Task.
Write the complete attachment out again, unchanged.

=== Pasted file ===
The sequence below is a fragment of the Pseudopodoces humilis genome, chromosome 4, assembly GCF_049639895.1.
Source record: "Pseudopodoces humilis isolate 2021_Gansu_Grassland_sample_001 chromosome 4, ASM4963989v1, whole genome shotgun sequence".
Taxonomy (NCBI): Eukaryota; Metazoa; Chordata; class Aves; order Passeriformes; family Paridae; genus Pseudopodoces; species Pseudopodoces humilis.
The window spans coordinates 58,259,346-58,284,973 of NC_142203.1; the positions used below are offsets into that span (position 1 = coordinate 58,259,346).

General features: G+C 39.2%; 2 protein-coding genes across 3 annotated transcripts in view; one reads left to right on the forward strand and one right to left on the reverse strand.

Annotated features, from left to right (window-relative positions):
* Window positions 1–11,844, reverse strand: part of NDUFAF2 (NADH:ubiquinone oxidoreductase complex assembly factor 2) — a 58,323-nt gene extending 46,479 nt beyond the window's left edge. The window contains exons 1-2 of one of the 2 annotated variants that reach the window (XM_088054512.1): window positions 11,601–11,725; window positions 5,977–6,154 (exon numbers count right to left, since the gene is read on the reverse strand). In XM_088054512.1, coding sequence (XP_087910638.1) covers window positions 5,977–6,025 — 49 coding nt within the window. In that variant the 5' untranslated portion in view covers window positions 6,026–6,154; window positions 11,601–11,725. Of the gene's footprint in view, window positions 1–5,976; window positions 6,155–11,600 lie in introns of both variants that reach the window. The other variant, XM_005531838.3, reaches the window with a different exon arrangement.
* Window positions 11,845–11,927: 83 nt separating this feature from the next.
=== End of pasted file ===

The sequence below is a fragment of the Pseudopodoces humilis genome, chromosome 4, assembly GCF_049639895.1.
Source record: "Pseudopodoces humilis isolate 2021_Gansu_Grassland_sample_001 chromosome 4, ASM4963989v1, whole genome shotgun sequence".
Taxonomy (NCBI): Eukaryota; Metazoa; Chordata; class Aves; order Passeriformes; family Paridae; genus Pseudopodoces; species Pseudopodoces humilis.
The window spans coordinates 58,259,346-58,284,973 of NC_142203.1; the positions used below are offsets into that span (position 1 = coordinate 58,259,346).

General features: G+C 39.2%; 2 protein-coding genes across 3 annotated transcripts in view; one reads left to right on the forward strand and one right to left on the reverse strand.

Annotated features, from left to right (window-relative positions):
* Window positions 1–11,844, reverse strand: part of NDUFAF2 (NADH:ubiquinone oxidoreductase complex assembly factor 2) — a 58,323-nt gene extending 46,479 nt beyond the window's left edge. The window contains exons 1-2 of one of the 2 annotated variants that reach the window (XM_088054512.1): window positions 11,601–11,725; window positions 5,977–6,154 (exon numbers count right to left, since the gene is read on the reverse strand). In XM_088054512.1, coding sequence (XP_087910638.1) covers window positions 5,977–6,025 — 49 coding nt within the window. In that variant the 5' untranslated portion in view covers window positions 6,026–6,154; window positions 11,601–11,725. Of the gene's footprint in view, window positions 1–5,976; window positions 6,155–11,600 lie in introns of both variants that reach the window. The other variant, XM_005531838.3, reaches the window with a different exon arrangement.
* Window positions 11,845–11,927: 83 nt separating this feature from the next.